Israel, with its Iron Dome and Arrow anti-ballistic missile defense systems, has the world's most robust national missile defenses in the world. Yet if Tehran acquires nuclear weapons, many Israelis believe the Iranians would use them as an offensive weapon and not just to achieve deterrence.
Israel's Iron Dome can protect against short-range missiles, and recently upgraded Arrow systems are designed to thwart advanced medium-range missiles. But reports are rampant that Israeli Prime Minister Benjamin Netanyahu might pre-emptively strike Iran's nuclear facilities before the U.S. November elections. No doubt such reports are only further encouraging the Obama administration's intensive efforts to strengthen deterrence and reassure regional partners.
But it is unlikely that Israel and the Gulf Arab states can forge a seamless missile shield across a vast region. Indeed, there are serious questions about how well Gulf states can share information and act in concert.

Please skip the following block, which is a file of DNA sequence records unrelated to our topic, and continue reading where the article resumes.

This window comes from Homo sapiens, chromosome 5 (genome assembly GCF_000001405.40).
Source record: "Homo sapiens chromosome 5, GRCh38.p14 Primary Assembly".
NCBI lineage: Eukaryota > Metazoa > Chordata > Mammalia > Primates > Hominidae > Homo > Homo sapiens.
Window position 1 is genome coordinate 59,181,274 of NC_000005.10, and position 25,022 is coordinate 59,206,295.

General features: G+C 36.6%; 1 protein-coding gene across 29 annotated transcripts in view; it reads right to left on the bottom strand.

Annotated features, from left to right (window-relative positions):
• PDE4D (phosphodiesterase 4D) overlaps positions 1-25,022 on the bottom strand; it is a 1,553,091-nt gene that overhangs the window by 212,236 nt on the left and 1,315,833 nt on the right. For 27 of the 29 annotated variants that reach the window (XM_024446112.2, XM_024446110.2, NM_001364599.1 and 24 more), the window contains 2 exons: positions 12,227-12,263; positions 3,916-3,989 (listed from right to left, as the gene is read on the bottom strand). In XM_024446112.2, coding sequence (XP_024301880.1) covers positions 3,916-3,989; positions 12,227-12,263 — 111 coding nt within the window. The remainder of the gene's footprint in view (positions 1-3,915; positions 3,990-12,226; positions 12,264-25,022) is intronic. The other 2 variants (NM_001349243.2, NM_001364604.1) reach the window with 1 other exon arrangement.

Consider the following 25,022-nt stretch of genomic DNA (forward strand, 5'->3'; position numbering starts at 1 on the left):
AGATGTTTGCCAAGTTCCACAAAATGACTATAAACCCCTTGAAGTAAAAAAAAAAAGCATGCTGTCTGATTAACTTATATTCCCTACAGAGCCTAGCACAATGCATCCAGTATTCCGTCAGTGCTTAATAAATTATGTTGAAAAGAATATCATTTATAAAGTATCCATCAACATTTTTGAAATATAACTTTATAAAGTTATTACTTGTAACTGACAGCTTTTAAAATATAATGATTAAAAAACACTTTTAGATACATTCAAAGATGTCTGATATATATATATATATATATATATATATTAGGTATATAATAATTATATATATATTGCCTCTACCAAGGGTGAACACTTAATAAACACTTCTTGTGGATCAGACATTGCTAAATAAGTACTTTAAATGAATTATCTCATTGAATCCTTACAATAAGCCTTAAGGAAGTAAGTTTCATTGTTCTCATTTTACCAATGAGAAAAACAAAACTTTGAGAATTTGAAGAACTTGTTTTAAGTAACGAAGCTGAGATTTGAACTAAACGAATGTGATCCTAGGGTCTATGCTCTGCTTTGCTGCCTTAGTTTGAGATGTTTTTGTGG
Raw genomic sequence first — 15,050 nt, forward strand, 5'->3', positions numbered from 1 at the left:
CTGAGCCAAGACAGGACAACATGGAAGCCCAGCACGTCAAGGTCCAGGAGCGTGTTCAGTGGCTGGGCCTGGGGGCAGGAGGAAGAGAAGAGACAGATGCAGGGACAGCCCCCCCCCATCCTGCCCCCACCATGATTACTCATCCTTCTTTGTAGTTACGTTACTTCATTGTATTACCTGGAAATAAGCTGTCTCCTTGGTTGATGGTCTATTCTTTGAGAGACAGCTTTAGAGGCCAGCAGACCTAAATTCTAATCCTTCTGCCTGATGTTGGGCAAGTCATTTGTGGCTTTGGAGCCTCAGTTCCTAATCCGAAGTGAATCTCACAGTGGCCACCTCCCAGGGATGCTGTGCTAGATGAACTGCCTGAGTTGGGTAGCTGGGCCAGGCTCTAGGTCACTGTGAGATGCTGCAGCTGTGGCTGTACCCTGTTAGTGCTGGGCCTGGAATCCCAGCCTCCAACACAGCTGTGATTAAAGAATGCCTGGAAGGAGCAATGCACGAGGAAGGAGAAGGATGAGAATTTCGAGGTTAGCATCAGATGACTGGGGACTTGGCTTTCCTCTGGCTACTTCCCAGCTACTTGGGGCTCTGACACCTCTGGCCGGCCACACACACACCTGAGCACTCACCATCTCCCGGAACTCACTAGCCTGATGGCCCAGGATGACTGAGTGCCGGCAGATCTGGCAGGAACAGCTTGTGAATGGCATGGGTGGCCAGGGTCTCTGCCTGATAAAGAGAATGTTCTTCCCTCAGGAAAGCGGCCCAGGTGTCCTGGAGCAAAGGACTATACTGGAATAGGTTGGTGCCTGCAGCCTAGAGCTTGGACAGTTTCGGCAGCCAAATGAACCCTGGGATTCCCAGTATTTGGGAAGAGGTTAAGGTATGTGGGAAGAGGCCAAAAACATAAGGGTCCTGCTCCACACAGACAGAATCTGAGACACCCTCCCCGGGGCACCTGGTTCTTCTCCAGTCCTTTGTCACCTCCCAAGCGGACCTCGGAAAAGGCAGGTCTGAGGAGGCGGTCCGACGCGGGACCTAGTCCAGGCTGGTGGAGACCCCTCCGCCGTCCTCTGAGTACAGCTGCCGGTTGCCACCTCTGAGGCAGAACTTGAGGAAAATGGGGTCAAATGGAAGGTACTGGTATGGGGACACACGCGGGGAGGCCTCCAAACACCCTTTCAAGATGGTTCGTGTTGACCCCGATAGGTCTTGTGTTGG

What's new this past year is that five of the six-member states that make up the Gulf Cooperation Council (Oman being the outlier) are attempting NATO-like security cooperation despite their different agendas and historical antipathies. Longstanding differences are unlikely to be bridged in a matter of months -- unless something forces them together.
No country is eager to blunder into war with Iran. At the same time, should conflict escalate, Iran's actions may drive disparate actors, even Gulf Arab states and Israel, to unprecedented collaboration for their mutual defense.
Patrick M. Cronin is senior adviser at the Center for a New American Security, a nonpartisan research organization in Washington.